I will continue to watch both withholding and claims closely for any sign of deterioration. The dip in withholding at the end of the month is something to watch, but the trends still look strong in both indicators. The Federal spending sequester that took effect in March had shown no ill effects in the withholding data until possibly this week, while the tax increases that took effect in January have not had a measurable negative impact.
The correlation of the broad trends of claims with the trend of stock prices over the longer term is strong. It can be clearly seen when the claims trend is plotted on an inverse scale with stock prices on a normal scale.
Stock prices broke out of the top of their range channel earlier this year in response to the Fed’s QE 3-4. The rate of improvement of initial claims has varied from week to week and month to month, but over the last two years the trend has been remarkably consistent.
Stock prices were running with the trend until the Fed started QE3 and 4 late last year and early in 2013. The Fed’s QE3-4 money printing campaign has had far more success in creating a stock market bubble, which was one of Bernanke’s stated goals (in slightly different words), than in driving economic growth.
As long as the trend of new claims remains strong and the Fed (now joined by the BoJ) keeps cashing out the Primary Dealers every month via its asset purchase programs (QE3-4), I would not expect the uptrend channel in stocks to break down.
The central banks have the markets well rigged. A bear market, or even just a major correction, is likely only when conditions force the central banks to change course.[I cover the technical side of the market in the Professional Edition Daily Market Updates.]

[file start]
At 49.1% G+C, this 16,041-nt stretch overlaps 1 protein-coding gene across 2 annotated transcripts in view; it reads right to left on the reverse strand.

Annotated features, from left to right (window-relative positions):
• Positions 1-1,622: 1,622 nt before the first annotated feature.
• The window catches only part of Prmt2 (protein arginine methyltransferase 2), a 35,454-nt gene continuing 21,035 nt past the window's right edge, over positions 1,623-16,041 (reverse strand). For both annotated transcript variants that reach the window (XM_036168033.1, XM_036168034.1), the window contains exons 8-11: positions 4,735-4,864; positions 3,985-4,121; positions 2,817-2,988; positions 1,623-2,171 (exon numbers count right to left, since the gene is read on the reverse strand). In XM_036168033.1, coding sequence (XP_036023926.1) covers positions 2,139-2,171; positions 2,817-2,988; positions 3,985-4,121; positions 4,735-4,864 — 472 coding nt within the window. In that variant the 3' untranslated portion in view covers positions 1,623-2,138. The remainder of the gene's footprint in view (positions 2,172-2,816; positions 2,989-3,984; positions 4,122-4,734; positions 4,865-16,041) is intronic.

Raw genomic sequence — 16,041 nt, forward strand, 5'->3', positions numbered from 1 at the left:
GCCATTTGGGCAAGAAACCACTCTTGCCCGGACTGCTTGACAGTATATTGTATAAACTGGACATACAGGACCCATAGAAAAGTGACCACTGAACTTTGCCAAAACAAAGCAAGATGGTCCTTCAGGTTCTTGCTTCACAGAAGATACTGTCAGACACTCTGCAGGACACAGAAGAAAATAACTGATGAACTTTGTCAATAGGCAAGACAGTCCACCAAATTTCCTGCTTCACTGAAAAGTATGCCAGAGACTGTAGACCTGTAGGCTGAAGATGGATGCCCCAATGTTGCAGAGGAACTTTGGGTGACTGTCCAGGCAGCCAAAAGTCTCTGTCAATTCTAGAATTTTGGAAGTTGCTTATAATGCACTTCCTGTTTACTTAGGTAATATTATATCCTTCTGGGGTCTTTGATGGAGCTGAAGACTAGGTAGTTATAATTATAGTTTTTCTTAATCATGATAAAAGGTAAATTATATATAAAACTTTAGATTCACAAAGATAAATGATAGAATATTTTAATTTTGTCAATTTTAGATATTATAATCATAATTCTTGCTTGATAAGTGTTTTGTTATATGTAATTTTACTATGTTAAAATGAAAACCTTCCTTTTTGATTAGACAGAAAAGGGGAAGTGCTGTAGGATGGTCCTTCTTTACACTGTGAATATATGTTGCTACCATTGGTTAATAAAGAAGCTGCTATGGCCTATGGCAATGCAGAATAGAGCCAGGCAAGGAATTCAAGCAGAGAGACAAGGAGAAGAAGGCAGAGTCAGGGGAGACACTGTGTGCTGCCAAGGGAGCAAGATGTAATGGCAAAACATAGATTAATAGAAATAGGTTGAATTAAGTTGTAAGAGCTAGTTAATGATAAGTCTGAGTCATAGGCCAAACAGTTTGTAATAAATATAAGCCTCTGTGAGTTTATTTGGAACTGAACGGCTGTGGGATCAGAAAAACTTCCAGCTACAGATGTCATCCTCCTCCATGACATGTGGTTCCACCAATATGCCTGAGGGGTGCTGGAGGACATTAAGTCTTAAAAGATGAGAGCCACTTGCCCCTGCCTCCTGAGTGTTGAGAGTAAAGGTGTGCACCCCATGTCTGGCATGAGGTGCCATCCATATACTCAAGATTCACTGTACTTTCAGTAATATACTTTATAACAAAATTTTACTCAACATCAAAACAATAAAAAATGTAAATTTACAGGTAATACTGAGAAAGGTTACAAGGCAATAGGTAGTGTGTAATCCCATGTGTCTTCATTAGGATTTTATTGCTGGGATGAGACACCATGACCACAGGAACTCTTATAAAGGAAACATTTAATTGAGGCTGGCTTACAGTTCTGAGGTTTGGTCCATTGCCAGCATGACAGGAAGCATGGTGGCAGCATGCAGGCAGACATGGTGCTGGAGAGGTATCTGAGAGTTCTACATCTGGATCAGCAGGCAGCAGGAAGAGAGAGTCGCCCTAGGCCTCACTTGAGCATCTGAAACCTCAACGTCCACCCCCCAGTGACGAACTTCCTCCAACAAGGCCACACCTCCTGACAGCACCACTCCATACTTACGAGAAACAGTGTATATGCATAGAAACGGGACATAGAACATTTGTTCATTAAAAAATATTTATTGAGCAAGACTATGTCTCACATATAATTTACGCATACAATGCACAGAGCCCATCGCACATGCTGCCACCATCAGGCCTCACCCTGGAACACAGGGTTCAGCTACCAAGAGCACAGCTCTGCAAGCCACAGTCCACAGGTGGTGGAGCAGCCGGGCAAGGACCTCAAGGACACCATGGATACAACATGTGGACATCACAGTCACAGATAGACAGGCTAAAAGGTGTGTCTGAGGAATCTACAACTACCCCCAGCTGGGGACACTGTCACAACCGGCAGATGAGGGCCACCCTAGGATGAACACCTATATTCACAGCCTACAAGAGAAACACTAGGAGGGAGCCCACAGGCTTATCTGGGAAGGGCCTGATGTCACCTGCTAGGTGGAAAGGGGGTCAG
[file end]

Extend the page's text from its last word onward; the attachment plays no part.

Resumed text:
This report is excerpted from the Permanent Employment Charts page – More charts!
Note: There is no way to know whether the SA number is misleading or a reasonably accurate representation of the trend unless we are also looking at charts of the actual data. And if we look at the actual data using the tools of technical analysis to view the trend, then there’s no reason to be looking at a bunch of made up crap, which is what the seasonally adjusted data is. Seasonal adjustment just confuses the issue.
Seasonally adjusted numbers are fictional and are not finalized until 5 years after the fact. There are annual revisions that attempt to accurately reflect what actually happened this week. The weekly numbers are essentially worthless for comparative analytical purposes because they are so noisy. Seasonally adjusted noise is still noise. It’s just smoother. So economists are fishing in the dark for a fictitious number that is all but impossible to guess. But when they are persistently wrong in one direction, it shows that their models have a bias. Since the third quarter of 2012, with a few exceptions it has appeared that a pessimism bias was built in to their estimates.
To avoid the confusion inherent in the fictitious SA data, I work with only the actual, not seasonally adjusted (NSA) data. It is a simple matter to extract the trend from the actual data and compare the latest week’s actual performance to the trend, to last year, and to the average performance for the week over the prior 10 years. It’s easy to see graphically whether the trend is accelerating, decelerating, or about the same.
The advance number for the most recent week is normally a little short of the final number the week after the advance report, because the advance number does not include all interstate claims. The revisions are minor and consistent however, so it is easy to adjust for them. Unlike the SA data, after the second week, they are never subsequently revised.